With new apps like Memoto and Memoir in combination with ubiquitous recording and video devices, we have arrived in the age where we can capture, archive and retrieve every moment of our lives.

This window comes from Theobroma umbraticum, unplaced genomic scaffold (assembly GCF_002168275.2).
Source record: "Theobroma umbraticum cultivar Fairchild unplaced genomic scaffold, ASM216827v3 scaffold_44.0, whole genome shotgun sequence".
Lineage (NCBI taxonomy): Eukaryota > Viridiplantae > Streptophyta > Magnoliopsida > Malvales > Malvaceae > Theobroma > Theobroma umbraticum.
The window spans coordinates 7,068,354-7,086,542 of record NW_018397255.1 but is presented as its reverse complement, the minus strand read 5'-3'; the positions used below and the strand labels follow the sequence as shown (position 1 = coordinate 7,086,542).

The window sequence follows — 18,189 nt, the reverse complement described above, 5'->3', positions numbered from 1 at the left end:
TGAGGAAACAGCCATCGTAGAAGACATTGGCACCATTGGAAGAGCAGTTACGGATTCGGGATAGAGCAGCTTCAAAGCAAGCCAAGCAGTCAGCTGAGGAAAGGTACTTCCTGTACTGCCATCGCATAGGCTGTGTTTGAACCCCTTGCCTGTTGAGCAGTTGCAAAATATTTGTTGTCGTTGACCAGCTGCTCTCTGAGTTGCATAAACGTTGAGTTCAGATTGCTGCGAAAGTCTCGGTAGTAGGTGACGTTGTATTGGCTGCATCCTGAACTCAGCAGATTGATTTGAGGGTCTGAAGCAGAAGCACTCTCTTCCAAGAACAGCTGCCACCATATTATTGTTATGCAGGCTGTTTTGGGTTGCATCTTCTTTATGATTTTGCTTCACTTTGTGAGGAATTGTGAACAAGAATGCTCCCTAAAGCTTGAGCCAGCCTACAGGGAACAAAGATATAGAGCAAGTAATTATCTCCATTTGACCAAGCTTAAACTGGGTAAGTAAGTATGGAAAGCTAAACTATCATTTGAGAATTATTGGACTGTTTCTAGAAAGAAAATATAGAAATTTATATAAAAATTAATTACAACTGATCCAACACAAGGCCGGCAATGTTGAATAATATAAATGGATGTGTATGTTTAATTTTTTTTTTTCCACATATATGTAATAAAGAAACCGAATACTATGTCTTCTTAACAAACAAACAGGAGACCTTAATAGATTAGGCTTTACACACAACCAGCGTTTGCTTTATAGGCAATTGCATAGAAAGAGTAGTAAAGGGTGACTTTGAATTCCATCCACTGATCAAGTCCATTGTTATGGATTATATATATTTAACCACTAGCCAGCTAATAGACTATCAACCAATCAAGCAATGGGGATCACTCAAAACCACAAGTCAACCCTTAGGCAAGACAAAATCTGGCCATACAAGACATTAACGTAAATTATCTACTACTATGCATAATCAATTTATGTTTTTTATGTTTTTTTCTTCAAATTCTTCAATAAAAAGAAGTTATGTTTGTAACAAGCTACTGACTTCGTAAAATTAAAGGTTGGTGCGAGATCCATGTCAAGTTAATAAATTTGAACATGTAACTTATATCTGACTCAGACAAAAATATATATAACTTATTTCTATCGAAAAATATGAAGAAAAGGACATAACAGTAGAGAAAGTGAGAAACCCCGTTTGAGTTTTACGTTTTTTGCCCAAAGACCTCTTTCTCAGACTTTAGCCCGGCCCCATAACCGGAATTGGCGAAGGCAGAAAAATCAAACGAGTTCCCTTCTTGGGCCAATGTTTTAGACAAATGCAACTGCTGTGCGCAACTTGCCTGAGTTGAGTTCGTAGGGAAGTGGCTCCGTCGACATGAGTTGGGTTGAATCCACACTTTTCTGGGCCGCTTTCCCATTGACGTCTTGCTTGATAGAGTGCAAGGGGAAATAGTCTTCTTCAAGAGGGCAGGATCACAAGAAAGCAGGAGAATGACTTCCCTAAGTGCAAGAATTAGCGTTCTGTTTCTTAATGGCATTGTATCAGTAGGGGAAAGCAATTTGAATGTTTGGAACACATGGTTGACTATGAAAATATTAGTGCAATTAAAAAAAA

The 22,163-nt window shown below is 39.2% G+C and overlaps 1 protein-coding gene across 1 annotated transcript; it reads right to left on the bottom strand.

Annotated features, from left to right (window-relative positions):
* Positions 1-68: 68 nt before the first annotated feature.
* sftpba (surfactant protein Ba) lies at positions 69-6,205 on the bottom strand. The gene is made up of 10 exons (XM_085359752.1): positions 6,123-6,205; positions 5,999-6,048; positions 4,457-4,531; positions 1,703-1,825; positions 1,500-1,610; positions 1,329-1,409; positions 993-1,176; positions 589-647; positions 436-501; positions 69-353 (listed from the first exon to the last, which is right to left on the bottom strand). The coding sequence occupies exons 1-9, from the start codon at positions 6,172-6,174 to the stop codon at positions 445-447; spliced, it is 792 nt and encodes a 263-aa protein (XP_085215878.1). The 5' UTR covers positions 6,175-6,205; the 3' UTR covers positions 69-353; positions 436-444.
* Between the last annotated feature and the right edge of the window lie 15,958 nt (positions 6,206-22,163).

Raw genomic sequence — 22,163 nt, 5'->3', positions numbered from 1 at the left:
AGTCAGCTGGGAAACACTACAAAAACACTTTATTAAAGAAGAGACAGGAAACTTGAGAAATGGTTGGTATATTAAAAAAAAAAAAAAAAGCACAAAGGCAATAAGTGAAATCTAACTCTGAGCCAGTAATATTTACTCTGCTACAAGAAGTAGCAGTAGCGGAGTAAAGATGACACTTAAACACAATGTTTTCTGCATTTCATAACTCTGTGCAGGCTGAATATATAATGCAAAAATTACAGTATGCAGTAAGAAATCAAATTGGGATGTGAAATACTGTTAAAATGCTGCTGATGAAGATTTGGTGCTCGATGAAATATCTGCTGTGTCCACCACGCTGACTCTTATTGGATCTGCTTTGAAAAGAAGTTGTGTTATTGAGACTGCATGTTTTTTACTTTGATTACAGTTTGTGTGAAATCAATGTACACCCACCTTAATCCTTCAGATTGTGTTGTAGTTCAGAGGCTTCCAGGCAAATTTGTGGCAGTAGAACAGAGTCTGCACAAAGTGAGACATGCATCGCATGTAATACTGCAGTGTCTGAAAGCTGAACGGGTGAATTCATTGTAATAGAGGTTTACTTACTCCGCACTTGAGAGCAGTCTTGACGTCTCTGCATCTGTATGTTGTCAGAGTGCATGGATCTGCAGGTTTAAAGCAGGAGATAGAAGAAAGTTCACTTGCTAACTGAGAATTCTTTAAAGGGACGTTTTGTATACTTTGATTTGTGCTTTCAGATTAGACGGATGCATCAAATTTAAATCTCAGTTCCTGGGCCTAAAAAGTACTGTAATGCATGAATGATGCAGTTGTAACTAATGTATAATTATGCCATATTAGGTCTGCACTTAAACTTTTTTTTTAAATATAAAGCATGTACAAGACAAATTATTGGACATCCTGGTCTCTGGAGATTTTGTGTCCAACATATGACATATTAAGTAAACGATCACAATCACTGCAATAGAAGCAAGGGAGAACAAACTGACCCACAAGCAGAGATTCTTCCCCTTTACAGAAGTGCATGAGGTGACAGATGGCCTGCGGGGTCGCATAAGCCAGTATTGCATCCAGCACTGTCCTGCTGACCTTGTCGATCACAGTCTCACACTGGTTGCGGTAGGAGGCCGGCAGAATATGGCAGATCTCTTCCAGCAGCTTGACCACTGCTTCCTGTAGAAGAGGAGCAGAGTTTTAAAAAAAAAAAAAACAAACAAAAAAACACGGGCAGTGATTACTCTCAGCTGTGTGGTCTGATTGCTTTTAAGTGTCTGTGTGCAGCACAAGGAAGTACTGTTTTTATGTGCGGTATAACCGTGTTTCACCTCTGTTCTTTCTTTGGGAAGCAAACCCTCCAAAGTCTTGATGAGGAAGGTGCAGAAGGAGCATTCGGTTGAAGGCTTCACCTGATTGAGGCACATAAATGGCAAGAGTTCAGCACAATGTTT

Creating a searchable database for our lives—if the way we’ve responded to other searchable databases is any indication—could result in having fewer personal details on the tips of our tongues. At the same time, it could allow us to retrieve almost every single detail, to show our children the first date with their father instead of tell them about it. “Every single thing in your life, you could have a perfect memory,” Hoffman says. Well, almost perfect. Cameras capture events, not feelings. Your perceptions of events may be different the second or third time around. Still, there are obviously upsides to a perfect recall of events. Michael Anderson, a memory researcher at the University of Oregon in Eugene, had his students keep “forgetting diaries” as a way to estimate how much time they wasted looking for the car keys and making up for other faults in our memories. On average, he estimated, forgetting things takes up about a month of time each year.